No. I was out there wasting my time. I was scattered with no plan or concrete goals in place. When we approach projects with no game-plan, we miss out on two things: goals and steps. The goals set the conditions for success while the steps illuminate the path toward that success. Step onto the field without either of those teammates and you’ve already lost the game (or at least made it significantly harder than it has to be).
So how do we set a game-plan and use our mind effectively? Well, and stay with me here, write it down. That might sound archaic, I know. Writing? With my hands? And paper? I don’t do paper. Yes and no. You can use the ‘Notes’ app on your phone if you’d like, all that matters is that the ideas are written down- but studies show that handwriting information cements it in your mind far more than typing ever could. Either way, you write your game-plan. How might that look?
Depending on the task, you might not be able to achieve it in one sitting. Playing ‘Hurt’ by Johnny Cash is going to take a bit of time if you’re new to guitar (trust me, I’m in the process of doing it now). So lay out a timeline. Maybe practice for ten minutes a day. Don’t overextend yourself, you know your limits. It could also be productive to set a goal for each ten minute session. You have to set goals in order to know your conditions for success. Without that- you can’t succeed. Being specific is important in this process, so when mapping it out try and write the game-plan as if you were making it for someone else who has no clue where to start. Your mind is a powerful tool but without clear direction it grows frazzled, tired, and unmotivated.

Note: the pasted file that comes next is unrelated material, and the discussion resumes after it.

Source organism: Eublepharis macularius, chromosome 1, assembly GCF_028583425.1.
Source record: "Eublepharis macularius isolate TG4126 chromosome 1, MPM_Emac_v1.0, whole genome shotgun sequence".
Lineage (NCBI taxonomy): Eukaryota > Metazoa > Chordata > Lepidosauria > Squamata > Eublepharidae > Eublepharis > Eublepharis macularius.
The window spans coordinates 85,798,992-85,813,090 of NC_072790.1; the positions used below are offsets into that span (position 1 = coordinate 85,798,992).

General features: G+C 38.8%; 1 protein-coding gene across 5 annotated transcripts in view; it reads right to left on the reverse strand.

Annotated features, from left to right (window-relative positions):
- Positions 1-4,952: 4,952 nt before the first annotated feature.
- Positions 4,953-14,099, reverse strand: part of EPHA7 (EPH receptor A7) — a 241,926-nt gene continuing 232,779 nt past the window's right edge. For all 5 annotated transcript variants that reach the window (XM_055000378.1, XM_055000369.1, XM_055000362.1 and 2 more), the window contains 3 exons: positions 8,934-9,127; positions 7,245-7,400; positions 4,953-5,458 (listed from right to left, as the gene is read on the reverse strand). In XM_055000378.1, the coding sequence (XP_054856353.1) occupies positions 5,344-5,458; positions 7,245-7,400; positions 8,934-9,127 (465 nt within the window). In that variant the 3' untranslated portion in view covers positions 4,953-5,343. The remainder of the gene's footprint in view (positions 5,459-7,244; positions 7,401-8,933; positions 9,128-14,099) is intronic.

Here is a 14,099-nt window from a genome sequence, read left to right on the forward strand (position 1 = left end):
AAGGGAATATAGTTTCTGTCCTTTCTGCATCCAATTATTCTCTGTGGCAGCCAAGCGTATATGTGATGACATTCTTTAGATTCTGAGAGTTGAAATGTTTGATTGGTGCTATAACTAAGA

Be Kind to Your Soul
You’ve got to be kind to yourself. Regaining energy and motivation may take time and you have to be understanding of that. If you accomplish a goal that you set- don’t be afraid to reward yourself with a cup of joe or some time at the TV. If you try and muscle your way through tasks, eventually your spirit will give out. Do everything you can to set your mind, body, and soul up for success- that includes being understand to yourself and where you are at. It is okay to recognize that you’ve had a slow day. Maybe you didn’t even touch your checklist. Fine, don’t beat yourself up. Just do a bit better tomorrow. Then a bit better than that the day after.
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Some energizing foods:
Some foods that’ll drain you: